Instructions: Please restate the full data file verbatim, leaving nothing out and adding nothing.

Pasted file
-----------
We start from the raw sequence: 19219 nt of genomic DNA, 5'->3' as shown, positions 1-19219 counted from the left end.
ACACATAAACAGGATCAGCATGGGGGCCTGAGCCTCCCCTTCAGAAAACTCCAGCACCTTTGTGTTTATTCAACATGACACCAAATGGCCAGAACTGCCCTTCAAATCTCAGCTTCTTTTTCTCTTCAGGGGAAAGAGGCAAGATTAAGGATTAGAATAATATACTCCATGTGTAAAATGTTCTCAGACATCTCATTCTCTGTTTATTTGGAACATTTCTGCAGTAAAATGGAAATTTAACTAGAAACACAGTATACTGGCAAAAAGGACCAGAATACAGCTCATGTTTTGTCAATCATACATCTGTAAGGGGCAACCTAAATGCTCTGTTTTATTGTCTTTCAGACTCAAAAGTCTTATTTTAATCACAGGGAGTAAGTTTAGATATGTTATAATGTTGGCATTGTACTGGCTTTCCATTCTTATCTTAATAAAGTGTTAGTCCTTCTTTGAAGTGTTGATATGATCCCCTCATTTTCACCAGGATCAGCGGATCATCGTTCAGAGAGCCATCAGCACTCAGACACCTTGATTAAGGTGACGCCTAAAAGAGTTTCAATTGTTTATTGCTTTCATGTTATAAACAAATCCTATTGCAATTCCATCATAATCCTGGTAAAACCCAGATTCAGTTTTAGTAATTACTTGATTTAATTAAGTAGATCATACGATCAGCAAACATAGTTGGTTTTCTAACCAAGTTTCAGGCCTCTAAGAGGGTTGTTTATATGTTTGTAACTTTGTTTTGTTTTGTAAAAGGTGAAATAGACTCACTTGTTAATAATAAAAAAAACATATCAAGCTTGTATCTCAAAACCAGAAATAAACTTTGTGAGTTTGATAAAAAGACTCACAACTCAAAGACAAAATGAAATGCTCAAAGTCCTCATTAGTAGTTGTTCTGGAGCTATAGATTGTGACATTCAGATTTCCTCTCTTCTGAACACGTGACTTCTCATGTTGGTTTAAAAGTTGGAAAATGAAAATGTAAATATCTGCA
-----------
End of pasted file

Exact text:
We start from the raw sequence: 19219 nt of genomic DNA, 5'->3' as shown, positions 1-19219 counted from the left end.
ACACATAAACAGGATCAGCATGGGGGCCTGAGCCTCCCCTTCAGAAAACTCCAGCACCTTTGTGTTTATTCAACATGACACCAAATGGCCAGAACTGCCCTTCAAATCTCAGCTTCTTTTTCTCTTCAGGGGAAAGAGGCAAGATTAAGGATTAGAATAATATACTCCATGTGTAAAATGTTCTCAGACATCTCATTCTCTGTTTATTTGGAACATTTCTGCAGTAAAATGGAAATTTAACTAGAAACACAGTATACTGGCAAAAAGGACCAGAATACAGCTCATGTTTTGTCAATCATACATCTGTAAGGGGCAACCTAAATGCTCTGTTTTATTGTCTTTCAGACTCAAAAGTCTTATTTTAATCACAGGGAGTAAGTTTAGATATGTTATAATGTTGGCATTGTACTGGCTTTCCATTCTTATCTTAATAAAGTGTTAGTCCTTCTTTGAAGTGTTGATATGATCCCCTCATTTTCACCAGGATCAGCGGATCATCGTTCAGAGAGCCATCAGCACTCAGACACCTTGATTAAGGTGACGCCTAAAAGAGTTTCAATTGTTTATTGCTTTCATGTTATAAACAAATCCTATTGCAATTCCATCATAATCCTGGTAAAACCCAGATTCAGTTTTAGTAATTACTTGATTTAATTAAGTAGATCATACGATCAGCAAACATAGTTGGTTTTCTAACCAAGTTTCAGGCCTCTAAGAGGGTTGTTTATATGTTTGTAACTTTGTTTTGTTTTGTAAAAGGTGAAATAGACTCACTTGTTAATAATAAAAAAAACATATCAAGCTTGTATCTCAAAACCAGAAATAAACTTTGTGAGTTTGATAAAAAGACTCACAACTCAAAGACAAAATGAAATGCTCAAAGTCCTCATTAGTAGTTGTTCTGGAGCTATAGATTGTGACATTCAGATTTCCTCTCTTCTGAACACGTGACTTCTCATGTTGGTTTAAAAGTTGGAAAATGAAAATGTAAATATCTGCA